This resource uses science skills to collect and analyze environmental information, identify watersheds and define pollution types. Locating and describing storm drains supports geography skills like mapping, measuring distance and describing features of the local landscape. Students also create public awareness materials using writing and art.
|Integrated Learning: |
Learning brings together content and skills from more than one subject area
There are many opportunities throughout the resource for learners to establish connections with prior learning through inquiry based activities.
|Inquiry Learning: |
Learning is directed by questions, problems, or challenges that students work to address.
The interactive hands-on approach will appeal to a broad range of learners.
|Differentiated Instruction: |
Activities address a range of student learning styles, abilities and readiness.
|Experiential Learning||Very Good|
Exploring pollution in the neighborhood makes all of the activities very meaningful and relevant to students and builds strong community connections.
|Experiential Learning: |
Authentic learning experiences are provided
Students work in small groups.
|Cooperative Learning: |
Group and cooperative learning strategies are a priority.
|Assessment & Evaluation||Poor/Not considered|
There are no specific assessment strategies in this resource but the public education materials could be evaluated using English Language Arts writing rubrics. The "Storm Drain Maintenance Log" might be used as a formative assessment of participation and learning.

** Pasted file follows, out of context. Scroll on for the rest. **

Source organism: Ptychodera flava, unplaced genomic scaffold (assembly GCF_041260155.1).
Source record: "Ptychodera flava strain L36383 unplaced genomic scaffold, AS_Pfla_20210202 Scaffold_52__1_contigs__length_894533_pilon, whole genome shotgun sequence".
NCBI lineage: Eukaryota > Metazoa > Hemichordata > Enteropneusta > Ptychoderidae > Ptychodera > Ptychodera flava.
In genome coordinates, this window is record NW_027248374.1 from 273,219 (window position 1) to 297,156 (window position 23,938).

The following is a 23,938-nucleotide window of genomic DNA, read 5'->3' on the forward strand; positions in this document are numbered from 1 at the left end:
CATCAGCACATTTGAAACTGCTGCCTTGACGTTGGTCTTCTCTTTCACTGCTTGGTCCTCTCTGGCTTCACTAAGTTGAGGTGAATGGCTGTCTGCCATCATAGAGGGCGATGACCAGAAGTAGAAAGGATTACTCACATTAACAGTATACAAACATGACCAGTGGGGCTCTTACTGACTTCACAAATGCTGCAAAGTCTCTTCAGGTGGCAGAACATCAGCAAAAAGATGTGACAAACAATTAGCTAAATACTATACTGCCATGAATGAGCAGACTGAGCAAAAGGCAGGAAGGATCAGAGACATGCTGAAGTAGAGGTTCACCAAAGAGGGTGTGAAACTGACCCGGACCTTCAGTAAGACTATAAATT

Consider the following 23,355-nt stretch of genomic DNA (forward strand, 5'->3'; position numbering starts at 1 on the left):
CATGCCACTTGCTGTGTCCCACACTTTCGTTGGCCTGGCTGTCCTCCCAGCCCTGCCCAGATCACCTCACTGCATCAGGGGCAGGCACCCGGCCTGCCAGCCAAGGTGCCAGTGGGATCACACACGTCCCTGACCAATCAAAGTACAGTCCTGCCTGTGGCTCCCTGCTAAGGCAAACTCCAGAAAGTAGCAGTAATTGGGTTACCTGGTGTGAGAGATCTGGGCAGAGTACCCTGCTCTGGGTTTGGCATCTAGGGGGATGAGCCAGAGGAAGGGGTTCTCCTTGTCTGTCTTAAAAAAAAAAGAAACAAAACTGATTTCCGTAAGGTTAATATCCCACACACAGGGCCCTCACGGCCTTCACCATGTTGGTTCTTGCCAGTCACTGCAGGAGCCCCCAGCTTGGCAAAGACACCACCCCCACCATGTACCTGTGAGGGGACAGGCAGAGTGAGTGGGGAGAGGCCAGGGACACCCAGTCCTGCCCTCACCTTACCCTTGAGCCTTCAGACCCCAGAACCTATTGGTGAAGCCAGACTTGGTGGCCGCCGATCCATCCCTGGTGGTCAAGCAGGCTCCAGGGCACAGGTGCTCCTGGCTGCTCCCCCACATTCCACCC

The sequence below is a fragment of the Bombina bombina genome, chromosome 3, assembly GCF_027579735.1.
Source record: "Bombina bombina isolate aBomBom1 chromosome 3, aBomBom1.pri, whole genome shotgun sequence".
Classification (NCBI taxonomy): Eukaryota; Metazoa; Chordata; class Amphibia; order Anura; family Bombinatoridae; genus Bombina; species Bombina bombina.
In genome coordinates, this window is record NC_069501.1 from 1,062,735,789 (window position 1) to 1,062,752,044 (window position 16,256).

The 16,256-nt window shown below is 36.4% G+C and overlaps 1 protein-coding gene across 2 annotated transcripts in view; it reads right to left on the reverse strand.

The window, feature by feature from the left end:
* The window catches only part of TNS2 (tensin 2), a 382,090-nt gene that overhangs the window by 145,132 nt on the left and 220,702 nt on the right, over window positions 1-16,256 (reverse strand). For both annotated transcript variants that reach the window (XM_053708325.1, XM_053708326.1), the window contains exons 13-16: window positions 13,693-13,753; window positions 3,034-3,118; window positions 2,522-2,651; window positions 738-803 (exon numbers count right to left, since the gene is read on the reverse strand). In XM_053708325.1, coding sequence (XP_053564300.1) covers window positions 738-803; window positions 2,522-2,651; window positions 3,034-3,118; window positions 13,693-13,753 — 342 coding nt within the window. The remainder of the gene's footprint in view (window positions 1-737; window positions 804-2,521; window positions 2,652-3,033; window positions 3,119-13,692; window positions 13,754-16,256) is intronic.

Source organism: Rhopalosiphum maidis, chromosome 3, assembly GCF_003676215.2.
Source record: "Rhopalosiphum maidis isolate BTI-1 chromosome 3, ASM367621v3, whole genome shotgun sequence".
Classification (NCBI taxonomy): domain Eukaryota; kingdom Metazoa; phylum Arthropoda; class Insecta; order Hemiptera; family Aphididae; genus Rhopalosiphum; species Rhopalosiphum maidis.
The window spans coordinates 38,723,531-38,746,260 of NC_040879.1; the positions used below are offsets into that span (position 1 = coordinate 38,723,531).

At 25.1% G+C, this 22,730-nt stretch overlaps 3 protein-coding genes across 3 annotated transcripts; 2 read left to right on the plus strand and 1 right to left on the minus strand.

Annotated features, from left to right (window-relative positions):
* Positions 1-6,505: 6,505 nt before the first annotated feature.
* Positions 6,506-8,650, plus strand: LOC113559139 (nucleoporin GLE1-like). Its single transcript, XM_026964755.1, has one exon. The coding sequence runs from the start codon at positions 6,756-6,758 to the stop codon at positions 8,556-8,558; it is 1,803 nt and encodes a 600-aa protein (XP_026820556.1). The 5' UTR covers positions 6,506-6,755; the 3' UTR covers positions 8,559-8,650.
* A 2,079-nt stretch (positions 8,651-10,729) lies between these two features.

|Assessment & Evaluation: Tools are provided that help students and teachers to capture formative and summative information about students' learning and performance. These tools may include reflection questions, checklists, rubrics, etc.|
The "Educate and Communicate" activity involves preparing public education materials that describe common pollutants that find their way into storm drains. Students are encouraged to use these brochures and posters to teach others about this issue.
|Peer Teaching: |
Provides opportunities for students to actively present their knowledge and skills to peers and/or act as teachers and mentors.
|Case Studies: |
Relevant case studies are included. Case studies are thorough descriptions of real events from real situations that students use to explore concepts in an authentic context.
|Locus of Control||Satisfactory|
|Locus of Control: Meaningful opportunities are provided for students to choose elements of program content, the medium in which they wish to work, and/or to go deeper into a chosen issue.|